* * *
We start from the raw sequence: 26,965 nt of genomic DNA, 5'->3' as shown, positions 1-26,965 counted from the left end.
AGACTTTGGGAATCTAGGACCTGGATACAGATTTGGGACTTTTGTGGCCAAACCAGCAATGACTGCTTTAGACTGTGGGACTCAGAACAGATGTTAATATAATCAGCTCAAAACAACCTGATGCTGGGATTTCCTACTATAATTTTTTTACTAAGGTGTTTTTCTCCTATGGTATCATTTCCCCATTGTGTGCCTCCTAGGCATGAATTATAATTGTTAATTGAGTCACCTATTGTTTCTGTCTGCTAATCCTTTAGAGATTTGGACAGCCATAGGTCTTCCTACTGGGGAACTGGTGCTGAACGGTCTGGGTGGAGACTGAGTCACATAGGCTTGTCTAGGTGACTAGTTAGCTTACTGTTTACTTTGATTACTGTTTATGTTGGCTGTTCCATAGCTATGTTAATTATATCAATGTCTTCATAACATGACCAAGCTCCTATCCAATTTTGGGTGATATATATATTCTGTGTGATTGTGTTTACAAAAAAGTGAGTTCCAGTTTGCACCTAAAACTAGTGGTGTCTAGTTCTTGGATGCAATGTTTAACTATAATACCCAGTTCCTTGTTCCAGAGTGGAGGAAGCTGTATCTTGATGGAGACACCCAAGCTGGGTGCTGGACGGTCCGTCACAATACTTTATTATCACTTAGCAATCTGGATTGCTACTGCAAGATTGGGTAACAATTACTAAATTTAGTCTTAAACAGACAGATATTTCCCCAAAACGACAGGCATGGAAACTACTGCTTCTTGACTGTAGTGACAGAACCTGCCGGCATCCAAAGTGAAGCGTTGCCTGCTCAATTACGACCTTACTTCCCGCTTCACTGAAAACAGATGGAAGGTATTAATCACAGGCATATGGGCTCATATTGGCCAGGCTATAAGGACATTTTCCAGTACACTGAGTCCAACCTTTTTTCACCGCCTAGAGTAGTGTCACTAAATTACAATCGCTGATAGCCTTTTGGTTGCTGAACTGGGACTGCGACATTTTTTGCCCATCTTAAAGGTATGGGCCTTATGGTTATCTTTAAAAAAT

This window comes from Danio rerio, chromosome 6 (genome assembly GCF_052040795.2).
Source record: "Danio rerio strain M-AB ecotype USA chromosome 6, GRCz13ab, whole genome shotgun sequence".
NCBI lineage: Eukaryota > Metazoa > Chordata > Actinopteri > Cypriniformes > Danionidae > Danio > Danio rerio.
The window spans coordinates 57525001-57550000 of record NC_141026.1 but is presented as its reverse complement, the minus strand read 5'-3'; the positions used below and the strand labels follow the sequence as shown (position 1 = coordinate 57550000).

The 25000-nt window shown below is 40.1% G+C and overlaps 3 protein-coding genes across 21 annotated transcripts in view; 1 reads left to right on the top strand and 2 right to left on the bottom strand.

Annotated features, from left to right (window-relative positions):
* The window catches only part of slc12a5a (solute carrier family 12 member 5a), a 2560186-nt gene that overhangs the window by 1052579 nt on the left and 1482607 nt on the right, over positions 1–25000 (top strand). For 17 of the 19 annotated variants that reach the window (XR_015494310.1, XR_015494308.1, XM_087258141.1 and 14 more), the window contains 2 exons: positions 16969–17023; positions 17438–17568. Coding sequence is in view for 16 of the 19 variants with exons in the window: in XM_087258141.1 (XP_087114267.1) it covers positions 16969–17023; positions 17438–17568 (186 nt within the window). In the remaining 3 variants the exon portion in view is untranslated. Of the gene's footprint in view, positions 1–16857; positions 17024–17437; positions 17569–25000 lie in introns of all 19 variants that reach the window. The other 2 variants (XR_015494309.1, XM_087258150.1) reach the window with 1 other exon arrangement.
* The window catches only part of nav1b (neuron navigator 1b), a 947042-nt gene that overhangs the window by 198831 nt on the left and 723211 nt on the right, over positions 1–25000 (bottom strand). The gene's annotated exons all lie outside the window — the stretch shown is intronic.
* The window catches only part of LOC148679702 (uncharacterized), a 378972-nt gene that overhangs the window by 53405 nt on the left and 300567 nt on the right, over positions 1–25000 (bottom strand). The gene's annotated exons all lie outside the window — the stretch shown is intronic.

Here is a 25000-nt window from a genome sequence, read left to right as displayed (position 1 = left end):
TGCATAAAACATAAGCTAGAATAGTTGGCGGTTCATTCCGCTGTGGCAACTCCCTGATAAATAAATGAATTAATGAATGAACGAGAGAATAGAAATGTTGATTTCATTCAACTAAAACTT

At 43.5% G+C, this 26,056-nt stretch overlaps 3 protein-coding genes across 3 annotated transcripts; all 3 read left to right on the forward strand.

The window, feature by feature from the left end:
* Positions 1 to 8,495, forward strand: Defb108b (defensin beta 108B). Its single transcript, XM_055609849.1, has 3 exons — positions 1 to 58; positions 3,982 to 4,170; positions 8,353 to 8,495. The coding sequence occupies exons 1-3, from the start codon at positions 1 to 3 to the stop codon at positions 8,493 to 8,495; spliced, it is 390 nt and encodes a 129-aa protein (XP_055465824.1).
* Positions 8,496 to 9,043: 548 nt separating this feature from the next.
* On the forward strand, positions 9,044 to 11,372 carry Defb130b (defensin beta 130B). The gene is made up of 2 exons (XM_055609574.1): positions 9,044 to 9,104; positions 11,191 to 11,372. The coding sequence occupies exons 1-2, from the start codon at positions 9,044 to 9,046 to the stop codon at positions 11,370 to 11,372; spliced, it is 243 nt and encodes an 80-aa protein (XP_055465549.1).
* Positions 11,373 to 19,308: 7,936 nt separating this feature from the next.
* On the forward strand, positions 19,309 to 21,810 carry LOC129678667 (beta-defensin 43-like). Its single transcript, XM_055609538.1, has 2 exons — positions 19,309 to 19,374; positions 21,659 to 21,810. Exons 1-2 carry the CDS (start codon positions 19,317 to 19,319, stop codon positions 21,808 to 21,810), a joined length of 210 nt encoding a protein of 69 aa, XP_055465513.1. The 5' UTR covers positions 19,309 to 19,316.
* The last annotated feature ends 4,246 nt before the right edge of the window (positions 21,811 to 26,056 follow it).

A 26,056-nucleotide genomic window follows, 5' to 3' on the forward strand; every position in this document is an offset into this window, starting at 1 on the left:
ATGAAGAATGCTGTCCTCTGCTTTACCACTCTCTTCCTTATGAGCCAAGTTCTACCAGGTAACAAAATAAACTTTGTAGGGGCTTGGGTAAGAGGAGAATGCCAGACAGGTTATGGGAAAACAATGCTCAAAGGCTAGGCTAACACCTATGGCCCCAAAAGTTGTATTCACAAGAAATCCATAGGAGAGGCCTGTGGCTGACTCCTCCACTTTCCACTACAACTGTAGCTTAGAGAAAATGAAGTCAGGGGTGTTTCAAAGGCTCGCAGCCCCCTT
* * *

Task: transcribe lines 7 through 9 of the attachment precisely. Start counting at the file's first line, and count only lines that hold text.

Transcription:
The 25000-nt window shown below is 40.1% G+C and overlaps 3 protein-coding genes across 21 annotated transcripts in view; 1 reads left to right on the top strand and 2 right to left on the bottom strand.

Annotated features, from left to right (window-relative positions):
* The window catches only part of slc12a5a (solute carrier family 12 member 5a), a 2560186-nt gene that overhangs the window by 1052579 nt on the left and 1482607 nt on the right, over positions 1–25000 (top strand). For 17 of the 19 annotated variants that reach the window (XR_015494310.1, XR_015494308.1, XM_087258141.1 and 14 more), the window contains 2 exons: positions 16969–17023; positions 17438–17568. Coding sequence is in view for 16 of the 19 variants with exons in the window: in XM_087258141.1 (XP_087114267.1) it covers positions 16969–17023; positions 17438–17568 (186 nt within the window). In the remaining 3 variants the exon portion in view is untranslated. Of the gene's footprint in view, positions 1–16857; positions 17024–17437; positions 17569–25000 lie in introns of all 19 variants that reach the window. The other 2 variants (XR_015494309.1, XM_087258150.1) reach the window with 1 other exon arrangement.